This, of course, raises a whole series of questions about responsibility for disease. And so I end my book by cautioning against a politics of blame, guilt, and resentment. To nurture healing and health, we must not build the world of evil others to blame for disease, those who must be excluded from the polity, punished for their sins, and silenced because of danger they pose. That would only introduce more dis/ease into the world.

In short, healing, true and full healing, cannot be separated from social and environmental justice



Modernity and Technology:

Harnessing the Earth to the Slavery of Man


I am also including on this site a book of mine that the University of Alabama Press originally published, Modernity and Technology: Harnessing the Earth to the Slavery of Man. It is now out of print, so I am making it available here.

Here is how the University of Alabama Press described it:


Modernity and Technology is a unique critique of modern society and the ways in which modern science and technology conceal, imprison, and destroy the earth. Sikorski focuses attention on agriculture and the family farm as the basic unit of production. He argues that modern science and technology imprison us in ways we are incapable of acknowledging, and he brings postmodernist thinking to his interpretation of pressing ecological, technical, social, and political problems that we face increasingly as the present century draws to its close.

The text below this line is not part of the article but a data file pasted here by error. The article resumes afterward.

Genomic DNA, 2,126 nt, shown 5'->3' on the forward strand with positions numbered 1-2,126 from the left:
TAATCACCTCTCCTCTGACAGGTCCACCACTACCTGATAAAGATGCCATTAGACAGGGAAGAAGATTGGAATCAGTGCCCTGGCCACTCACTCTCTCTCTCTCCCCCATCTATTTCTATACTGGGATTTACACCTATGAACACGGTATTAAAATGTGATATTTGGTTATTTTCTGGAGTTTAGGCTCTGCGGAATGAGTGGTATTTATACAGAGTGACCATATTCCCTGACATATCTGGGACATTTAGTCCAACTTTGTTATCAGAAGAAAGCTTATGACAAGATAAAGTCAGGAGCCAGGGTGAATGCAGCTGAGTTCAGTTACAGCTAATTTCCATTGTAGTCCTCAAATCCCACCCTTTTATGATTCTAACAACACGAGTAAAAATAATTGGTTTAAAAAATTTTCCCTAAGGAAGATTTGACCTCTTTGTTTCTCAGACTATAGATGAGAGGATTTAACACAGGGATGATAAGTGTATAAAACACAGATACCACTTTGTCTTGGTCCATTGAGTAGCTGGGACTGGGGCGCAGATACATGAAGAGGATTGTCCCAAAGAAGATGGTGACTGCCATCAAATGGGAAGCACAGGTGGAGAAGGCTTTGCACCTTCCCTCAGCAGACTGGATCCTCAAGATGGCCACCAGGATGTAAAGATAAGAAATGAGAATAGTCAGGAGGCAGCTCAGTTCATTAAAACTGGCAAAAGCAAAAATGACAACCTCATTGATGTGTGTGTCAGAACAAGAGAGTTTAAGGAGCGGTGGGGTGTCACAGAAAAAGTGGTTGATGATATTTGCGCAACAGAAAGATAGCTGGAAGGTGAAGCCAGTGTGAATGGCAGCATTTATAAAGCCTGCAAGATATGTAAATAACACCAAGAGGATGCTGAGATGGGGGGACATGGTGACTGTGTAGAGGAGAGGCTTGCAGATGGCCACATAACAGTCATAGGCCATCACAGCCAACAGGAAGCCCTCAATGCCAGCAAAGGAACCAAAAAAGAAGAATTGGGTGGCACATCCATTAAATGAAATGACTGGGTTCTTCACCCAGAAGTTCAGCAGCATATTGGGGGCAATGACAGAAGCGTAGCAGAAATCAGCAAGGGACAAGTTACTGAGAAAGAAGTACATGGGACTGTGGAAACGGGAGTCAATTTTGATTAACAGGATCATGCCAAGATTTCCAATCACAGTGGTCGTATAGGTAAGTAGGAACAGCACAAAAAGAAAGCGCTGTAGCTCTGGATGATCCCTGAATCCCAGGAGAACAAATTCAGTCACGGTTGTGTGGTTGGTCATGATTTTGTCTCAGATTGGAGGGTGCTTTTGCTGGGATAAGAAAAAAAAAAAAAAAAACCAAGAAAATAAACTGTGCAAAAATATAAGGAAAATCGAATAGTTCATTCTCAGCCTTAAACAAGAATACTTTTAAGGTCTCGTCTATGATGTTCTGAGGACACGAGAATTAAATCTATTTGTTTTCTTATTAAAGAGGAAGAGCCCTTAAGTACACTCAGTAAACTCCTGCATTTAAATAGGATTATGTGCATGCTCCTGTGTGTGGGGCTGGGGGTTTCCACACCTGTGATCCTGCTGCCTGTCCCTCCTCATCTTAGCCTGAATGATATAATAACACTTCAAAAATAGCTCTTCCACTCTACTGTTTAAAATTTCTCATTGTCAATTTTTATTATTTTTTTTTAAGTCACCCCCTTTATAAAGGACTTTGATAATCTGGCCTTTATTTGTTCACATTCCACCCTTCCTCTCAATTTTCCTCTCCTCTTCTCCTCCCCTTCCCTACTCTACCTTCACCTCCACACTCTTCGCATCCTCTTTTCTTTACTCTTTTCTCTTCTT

Here is what Nancy Love said about it:

Through a powerful critique of agricultural technology, Sikorski illustrates hour human potential for dwelling amid the cares of life, for letting the world be. By embracing life, he takes us beyond metaphysical oppositions--God or abyss--and the fear of mortality on which they are founded. Better than any other author, he brought Heidegger home to me.


Here is what Daniel Pound said about it:


This is a thought-provoking and disturbing book dealing with the influences that science, technology, and new knowledge have upon contemporary affairs. The author questions the value and belief predispositions that have formed the basis of our opinions on questions of economics, ecology, and politics leading to inappropriate and destructive policies.





 
 

Updated on March 10, 2002

Contact me at: wds@midrivers.com